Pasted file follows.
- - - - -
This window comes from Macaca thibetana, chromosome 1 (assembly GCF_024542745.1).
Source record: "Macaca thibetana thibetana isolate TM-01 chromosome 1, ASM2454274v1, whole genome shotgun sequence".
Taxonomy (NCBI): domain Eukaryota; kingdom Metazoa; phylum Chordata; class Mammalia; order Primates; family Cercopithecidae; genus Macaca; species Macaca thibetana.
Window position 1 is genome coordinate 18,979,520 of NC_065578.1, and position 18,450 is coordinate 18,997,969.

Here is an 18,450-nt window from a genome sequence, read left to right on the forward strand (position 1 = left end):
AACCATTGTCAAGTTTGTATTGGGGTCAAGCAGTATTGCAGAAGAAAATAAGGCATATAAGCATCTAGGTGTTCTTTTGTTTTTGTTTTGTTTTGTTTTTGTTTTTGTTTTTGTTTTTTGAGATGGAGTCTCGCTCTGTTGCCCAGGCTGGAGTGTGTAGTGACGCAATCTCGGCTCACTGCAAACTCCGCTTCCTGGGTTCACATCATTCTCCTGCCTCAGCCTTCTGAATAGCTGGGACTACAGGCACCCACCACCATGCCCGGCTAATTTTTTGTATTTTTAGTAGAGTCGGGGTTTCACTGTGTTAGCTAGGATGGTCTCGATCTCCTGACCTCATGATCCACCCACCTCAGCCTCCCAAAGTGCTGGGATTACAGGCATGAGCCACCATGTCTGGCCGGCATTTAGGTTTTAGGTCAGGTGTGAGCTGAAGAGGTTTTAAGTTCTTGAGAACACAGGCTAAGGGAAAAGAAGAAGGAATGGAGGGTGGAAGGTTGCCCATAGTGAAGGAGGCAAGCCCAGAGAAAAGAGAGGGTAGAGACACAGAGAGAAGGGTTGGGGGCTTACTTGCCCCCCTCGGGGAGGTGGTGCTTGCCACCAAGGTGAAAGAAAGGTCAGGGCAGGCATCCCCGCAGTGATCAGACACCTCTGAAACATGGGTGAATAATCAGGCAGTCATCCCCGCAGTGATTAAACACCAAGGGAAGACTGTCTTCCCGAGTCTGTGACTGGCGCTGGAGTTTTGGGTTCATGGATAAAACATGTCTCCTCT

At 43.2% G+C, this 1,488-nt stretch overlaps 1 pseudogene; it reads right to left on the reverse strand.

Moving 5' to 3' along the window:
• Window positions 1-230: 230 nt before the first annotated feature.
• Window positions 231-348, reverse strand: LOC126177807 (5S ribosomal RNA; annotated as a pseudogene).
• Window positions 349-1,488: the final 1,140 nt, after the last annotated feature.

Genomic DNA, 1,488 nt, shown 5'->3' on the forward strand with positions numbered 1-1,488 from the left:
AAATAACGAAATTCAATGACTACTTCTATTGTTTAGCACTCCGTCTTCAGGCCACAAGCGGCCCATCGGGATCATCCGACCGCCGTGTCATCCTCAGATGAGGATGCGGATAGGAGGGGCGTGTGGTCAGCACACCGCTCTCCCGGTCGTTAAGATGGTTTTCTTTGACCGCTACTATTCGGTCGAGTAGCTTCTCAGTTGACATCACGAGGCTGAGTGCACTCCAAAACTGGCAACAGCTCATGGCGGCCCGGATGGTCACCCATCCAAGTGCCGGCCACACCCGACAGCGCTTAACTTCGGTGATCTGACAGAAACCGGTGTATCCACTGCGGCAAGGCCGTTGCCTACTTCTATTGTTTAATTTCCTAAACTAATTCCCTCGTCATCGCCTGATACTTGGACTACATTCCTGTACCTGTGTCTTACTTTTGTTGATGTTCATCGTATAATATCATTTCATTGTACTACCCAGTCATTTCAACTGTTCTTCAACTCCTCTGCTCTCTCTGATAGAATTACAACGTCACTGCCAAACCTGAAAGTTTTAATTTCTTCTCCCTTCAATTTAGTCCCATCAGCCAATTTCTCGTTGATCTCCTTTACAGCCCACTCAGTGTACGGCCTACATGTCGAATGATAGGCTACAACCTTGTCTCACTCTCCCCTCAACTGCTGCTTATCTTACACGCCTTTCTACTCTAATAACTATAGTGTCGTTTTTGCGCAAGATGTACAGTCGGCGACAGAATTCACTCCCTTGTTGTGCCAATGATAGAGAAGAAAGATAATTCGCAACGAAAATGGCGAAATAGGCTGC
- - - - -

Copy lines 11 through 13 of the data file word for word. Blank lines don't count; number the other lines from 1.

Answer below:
• Window positions 349-1,488: the final 1,140 nt, after the last annotated feature.

Genomic DNA, 1,488 nt, shown 5'->3' on the forward strand with positions numbered 1-1,488 from the left:
AAATAACGAAATTCAATGACTACTTCTATTGTTTAGCACTCCGTCTTCAGGCCACAAGCGGCCCATCGGGATCATCCGACCGCCGTGTCATCCTCAGATGAGGATGCGGATAGGAGGGGCGTGTGGTCAGCACACCGCTCTCCCGGTCGTTAAGATGGTTTTCTTTGACCGCTACTATTCGGTCGAGTAGCTTCTCAGTTGACATCACGAGGCTGAGTGCACTCCAAAACTGGCAACAGCTCATGGCGGCCCGGATGGTCACCCATCCAAGTGCCGGCCACACCCGACAGCGCTTAACTTCGGTGATCTGACAGAAACCGGTGTATCCACTGCGGCAAGGCCGTTGCCTACTTCTATTGTTTAATTTCCTAAACTAATTCCCTCGTCATCGCCTGATACTTGGACTACATTCCTGTACCTGTGTCTTACTTTTGTTGATGTTCATCGTATAATATCATTTCATTGTACTACCCAGTCATTTCAACTGTTCTTCAACTCCTCTGCTCTCTCTGATAGAATTACAACGTCACTGCCAAACCTGAAAGTTTTAATTTCTTCTCCCTTCAATTTAGTCCCATCAGCCAATTTCTCGTTGATCTCCTTTACAGCCCACTCAGTGTACGGCCTACATGTCGAATGATAGGCTACAACCTTGTCTCACTCTCCCCTCAACTGCTGCTTATCTTACACGCCTTTCTACTCTAATAACTATAGTGTCGTTTTTGCGCAAGATGTACAGTCGGCGACAGAATTCACTCCCTTGTTGTGCCAATGATAGAGAAGAAAGATAATTCGCAACGAAAATGGCGAAATAGGCTGC